Parents can sue a doctor if a genetic screening misses a severe or fatal condition that would have caused them to seek an abortion, a divided state Supreme Court ruled Friday.

The 4-3 decision limited such lawsuits to costs associated with a pregnancy and the birth of the child, saying such parents could not sue for pain-and-suffering damages or repayment of the costs of raising a disabled child.

The decision was a partial victory for a Kentucky couple who sued a Cincinnati obstetrics practice and hospital that provided genetic counseling and told them their fetus did not have a genetic disorder that the mother carried. The 8-year-old boy born in 1997 has the disorder and can't speak or crawl.

The finding overruled a lower-court decision that Richard and Helen Schirmer could sue for the costs of raising their disabled son.

Justice Maureen O'Connor, writing for the majority, noted that the Schirmers had indicated they would have aborted the child if they had received the correct diagnosis. As a result, she said they could not sue for costs above those of raising a child without a disability, since that was never a possibility.

Life without the impairment "was never a possibility in this situation," O'Connor said. "The crux of this case is a comparison of nonexistence versus existence, albeit impaired."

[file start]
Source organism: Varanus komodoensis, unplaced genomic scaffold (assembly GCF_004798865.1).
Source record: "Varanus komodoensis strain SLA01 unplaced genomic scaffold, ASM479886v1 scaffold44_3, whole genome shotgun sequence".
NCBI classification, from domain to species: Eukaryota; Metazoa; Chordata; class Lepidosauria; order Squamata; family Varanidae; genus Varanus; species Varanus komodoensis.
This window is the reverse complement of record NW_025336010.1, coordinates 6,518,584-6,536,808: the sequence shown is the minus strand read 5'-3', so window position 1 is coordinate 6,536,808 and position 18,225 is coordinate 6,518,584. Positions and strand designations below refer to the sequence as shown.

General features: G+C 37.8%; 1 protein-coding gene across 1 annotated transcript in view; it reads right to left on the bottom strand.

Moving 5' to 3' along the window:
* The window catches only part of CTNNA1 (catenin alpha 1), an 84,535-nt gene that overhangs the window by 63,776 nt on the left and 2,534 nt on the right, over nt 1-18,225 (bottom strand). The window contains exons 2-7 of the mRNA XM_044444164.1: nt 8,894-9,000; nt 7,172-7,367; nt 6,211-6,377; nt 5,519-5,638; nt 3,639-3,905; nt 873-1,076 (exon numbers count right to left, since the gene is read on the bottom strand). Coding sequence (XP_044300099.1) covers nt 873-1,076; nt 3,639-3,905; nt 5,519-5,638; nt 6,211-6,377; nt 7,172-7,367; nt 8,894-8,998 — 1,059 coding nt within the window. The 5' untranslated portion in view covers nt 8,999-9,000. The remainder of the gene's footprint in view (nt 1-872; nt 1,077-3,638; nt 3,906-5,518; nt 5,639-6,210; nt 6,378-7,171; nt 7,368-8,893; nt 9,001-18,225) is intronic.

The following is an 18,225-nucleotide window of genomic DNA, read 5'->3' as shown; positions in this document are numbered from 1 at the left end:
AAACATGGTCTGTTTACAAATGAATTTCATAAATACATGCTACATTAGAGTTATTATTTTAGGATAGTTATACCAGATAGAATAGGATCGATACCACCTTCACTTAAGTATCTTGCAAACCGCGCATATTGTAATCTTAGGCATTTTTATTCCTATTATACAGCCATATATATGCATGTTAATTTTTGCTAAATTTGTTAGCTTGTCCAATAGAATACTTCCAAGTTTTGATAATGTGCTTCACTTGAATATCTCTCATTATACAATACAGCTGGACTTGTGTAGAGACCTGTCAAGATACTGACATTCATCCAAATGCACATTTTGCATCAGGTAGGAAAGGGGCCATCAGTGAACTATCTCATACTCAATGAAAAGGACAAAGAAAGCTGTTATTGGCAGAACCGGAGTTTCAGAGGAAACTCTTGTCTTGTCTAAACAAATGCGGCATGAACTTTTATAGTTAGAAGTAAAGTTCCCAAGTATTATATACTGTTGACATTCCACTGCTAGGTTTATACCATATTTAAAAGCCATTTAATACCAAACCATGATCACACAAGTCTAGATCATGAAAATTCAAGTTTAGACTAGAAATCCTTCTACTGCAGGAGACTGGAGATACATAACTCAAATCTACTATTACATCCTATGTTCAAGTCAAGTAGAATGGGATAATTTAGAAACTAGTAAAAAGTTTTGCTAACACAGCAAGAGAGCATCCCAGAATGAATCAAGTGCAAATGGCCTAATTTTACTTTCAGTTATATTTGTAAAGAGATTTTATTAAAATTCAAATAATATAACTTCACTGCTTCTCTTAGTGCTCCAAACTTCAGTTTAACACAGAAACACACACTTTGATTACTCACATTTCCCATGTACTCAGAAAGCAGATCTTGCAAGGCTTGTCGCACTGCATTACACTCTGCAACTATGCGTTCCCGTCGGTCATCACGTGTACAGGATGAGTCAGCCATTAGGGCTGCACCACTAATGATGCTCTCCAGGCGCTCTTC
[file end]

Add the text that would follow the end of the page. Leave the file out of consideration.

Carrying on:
The case was the first time Ohio's justices had issued a definitive ruling on a claim of "wrongful birth." A handful of states allow such claims by parents seeking compensation for the financial burden of caring for a severely disabled child or the emotional trauma of watching a baby die shortly after birth.

Ohio and several other states have previously rejected a different type of claim, called "wrongful life," in which the disabled child is the plaintiff.

Attorney Frank Woodside, who represents Children's Hospital Medical Center in Cincinnati, said the decision was correct.

Doctors had no involvement in the actual defect, he said, and the law doesn't allow damages if the disabling condition existed from the point of conception.

A message was left with the attorney representing the Schirmers.